25 January 2013
14 Shevat 5773
On the day after we inaugurated the President of the United States this week, I watched our students fill out their ballots in our mock Israeli election, knowing that 7,000 miles away the Israeli people were electing the next government of Israel. It has been a week to reflect on leadership and the sacred responsibilities we all have to shape the culture and character of our communities, our countries, and our world.
What perfect timing then to learn the well-known midrash (rabbinic story) about the crossing of the Red Sea, in which the rabbis imagine a debate between heavenly angels about whether or not God should drown the Egyptians in the sea. One angel argues for Divine mercy (rachamim) and the other for Divine justice (din). As we know from the Biblical text, God, ultimately, decides to go with the hand of justice. However, the rabbis teach us that, when the Egyptians were drowning in the sea, the angels wanted to sing in celebration, and God rebuked them: “The works of my hand are drowning in the sea and you would utter song in my presence?”
Each time I read or hear this midrash, I am moved anew by its portrayal of God’s struggle with the decision about what to do with the Egyptians. It illustrates the rabbis’ extraordinary awareness of the complexity of morality and the inner struggle of leaders who are trying to live out competing values with the humbling recognition that their choices have grave consequences for the people they lead. When faced with the seemingly irreconcilable conflict between din (justice) and rachamim (mercy), God needs to make a choice and to act, which He does. Yet, while He acts with justice, he does not abandon the principle of mercy; rather, it is as if God says: I will drown the Egyptians, but I will do so with a broken heart, for while I acknowledge the truth that they deserve punishment, I will not harden my heart to equal truth that they are still human beings, still my children.
In his inaugural address President Obama said, “We cannot mistake principle for absolutism.” As I read this midrash and feel God’s pain, I can understand why absolutism is so tempting, for it frees us from the tension, complexity, and pain of holding two competing intellectual, moral, spiritual truths. Yet, to me, this tension lies at the heart of the human condition as we strive for goodness and truth, knowing that we will never fully attain them. In this midrash God is a leader, a parent, who is willing to make a tough decision based on His principles while honoring, rather than abandoning, the moral and spiritual complexity of that decision. We can learn from this story about a habit of heart and mind which Parker Palmer describes in an extraordinary passage as the “capacity to embrace true paradox”:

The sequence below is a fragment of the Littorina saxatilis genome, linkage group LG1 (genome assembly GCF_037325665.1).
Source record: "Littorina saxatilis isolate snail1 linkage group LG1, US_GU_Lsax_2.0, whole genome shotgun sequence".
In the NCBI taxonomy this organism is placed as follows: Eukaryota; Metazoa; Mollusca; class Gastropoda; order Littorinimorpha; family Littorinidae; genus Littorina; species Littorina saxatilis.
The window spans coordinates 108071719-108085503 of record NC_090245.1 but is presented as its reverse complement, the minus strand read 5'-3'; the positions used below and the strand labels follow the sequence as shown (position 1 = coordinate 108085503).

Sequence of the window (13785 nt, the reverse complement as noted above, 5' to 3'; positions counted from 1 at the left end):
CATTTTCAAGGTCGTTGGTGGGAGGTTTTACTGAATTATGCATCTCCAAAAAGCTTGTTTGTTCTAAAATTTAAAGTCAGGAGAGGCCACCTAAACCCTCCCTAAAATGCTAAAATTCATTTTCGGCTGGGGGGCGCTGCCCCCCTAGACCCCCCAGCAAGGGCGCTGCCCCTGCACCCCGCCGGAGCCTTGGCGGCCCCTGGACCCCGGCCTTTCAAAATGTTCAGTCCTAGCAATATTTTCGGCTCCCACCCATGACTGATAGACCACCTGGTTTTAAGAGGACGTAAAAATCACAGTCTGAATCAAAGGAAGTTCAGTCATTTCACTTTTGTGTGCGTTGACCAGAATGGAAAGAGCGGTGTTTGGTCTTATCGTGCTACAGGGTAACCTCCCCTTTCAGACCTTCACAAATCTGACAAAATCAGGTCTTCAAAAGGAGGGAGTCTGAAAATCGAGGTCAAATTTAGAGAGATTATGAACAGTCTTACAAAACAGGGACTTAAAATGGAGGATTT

The capacity to embrace true paradoxes is more than an intellectual skill for holding complex thoughts. It is a life skill for holding complex experiences. Take, for example, our encounter with “the other,” with the person who sees a different reality from ours because he or she stands in a different place. To some extent the other contradicts not only our thoughts but also our lives, and that can be threatening. If we lack the capacity to allow this contradiction to segue into a paradox – a both-and (instead of either-or) that has the potential to open our minds and hearts to something new – we will most likely fall back on our hard-wired “fight or flight” response. But if we understand the promise of paradox, our encounters with “the other” have the potential to make our world larger, more generous, more hopeful.
May we and the newly elected leaders of the United States and Israel have the wisdom and the moral and spiritual courage to act with confidence and conviction and to embrace paradox in ways that will open our minds and hearts to new, life-giving possibilities for our lives and our world.
Rabbi Marc Baker